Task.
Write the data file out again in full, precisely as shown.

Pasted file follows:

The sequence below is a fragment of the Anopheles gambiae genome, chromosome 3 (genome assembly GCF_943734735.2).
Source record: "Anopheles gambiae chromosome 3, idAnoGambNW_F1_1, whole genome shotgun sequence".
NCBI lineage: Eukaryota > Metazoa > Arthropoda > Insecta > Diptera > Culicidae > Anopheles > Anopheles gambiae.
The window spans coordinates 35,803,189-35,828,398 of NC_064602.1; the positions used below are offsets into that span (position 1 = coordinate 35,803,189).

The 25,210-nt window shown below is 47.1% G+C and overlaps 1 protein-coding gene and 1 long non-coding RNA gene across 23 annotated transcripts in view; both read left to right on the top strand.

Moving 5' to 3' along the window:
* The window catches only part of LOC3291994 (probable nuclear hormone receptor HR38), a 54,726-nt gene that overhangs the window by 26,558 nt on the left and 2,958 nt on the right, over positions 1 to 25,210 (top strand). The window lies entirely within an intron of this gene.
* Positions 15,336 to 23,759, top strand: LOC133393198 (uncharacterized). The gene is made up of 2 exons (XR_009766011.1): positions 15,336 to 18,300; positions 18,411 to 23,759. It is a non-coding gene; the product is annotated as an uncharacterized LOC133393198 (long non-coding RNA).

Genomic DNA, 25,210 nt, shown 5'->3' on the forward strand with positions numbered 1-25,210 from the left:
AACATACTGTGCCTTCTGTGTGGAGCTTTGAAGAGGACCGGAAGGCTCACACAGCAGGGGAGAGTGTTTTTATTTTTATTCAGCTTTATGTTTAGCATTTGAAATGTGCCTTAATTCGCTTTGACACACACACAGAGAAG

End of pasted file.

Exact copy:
The sequence below is a fragment of the Anopheles gambiae genome, chromosome 3 (genome assembly GCF_943734735.2).
Source record: "Anopheles gambiae chromosome 3, idAnoGambNW_F1_1, whole genome shotgun sequence".
NCBI lineage: Eukaryota > Metazoa > Arthropoda > Insecta > Diptera > Culicidae > Anopheles > Anopheles gambiae.
The window spans coordinates 35,803,189-35,828,398 of NC_064602.1; the positions used below are offsets into that span (position 1 = coordinate 35,803,189).

The 25,210-nt window shown below is 47.1% G+C and overlaps 1 protein-coding gene and 1 long non-coding RNA gene across 23 annotated transcripts in view; both read left to right on the top strand.

Moving 5' to 3' along the window:
* The window catches only part of LOC3291994 (probable nuclear hormone receptor HR38), a 54,726-nt gene that overhangs the window by 26,558 nt on the left and 2,958 nt on the right, over positions 1 to 25,210 (top strand). The window lies entirely within an intron of this gene.
* Positions 15,336 to 23,759, top strand: LOC133393198 (uncharacterized). The gene is made up of 2 exons (XR_009766011.1): positions 15,336 to 18,300; positions 18,411 to 23,759. It is a non-coding gene; the product is annotated as an uncharacterized LOC133393198 (long non-coding RNA).

Genomic DNA, 25,210 nt, shown 5'->3' on the forward strand with positions numbered 1-25,210 from the left:
AACATACTGTGCCTTCTGTGTGGAGCTTTGAAGAGGACCGGAAGGCTCACACAGCAGGGGAGAGTGTTTTTATTTTTATTCAGCTTTATGTTTAGCATTTGAAATGTGCCTTAATTCGCTTTGACACACACACAGAGAAG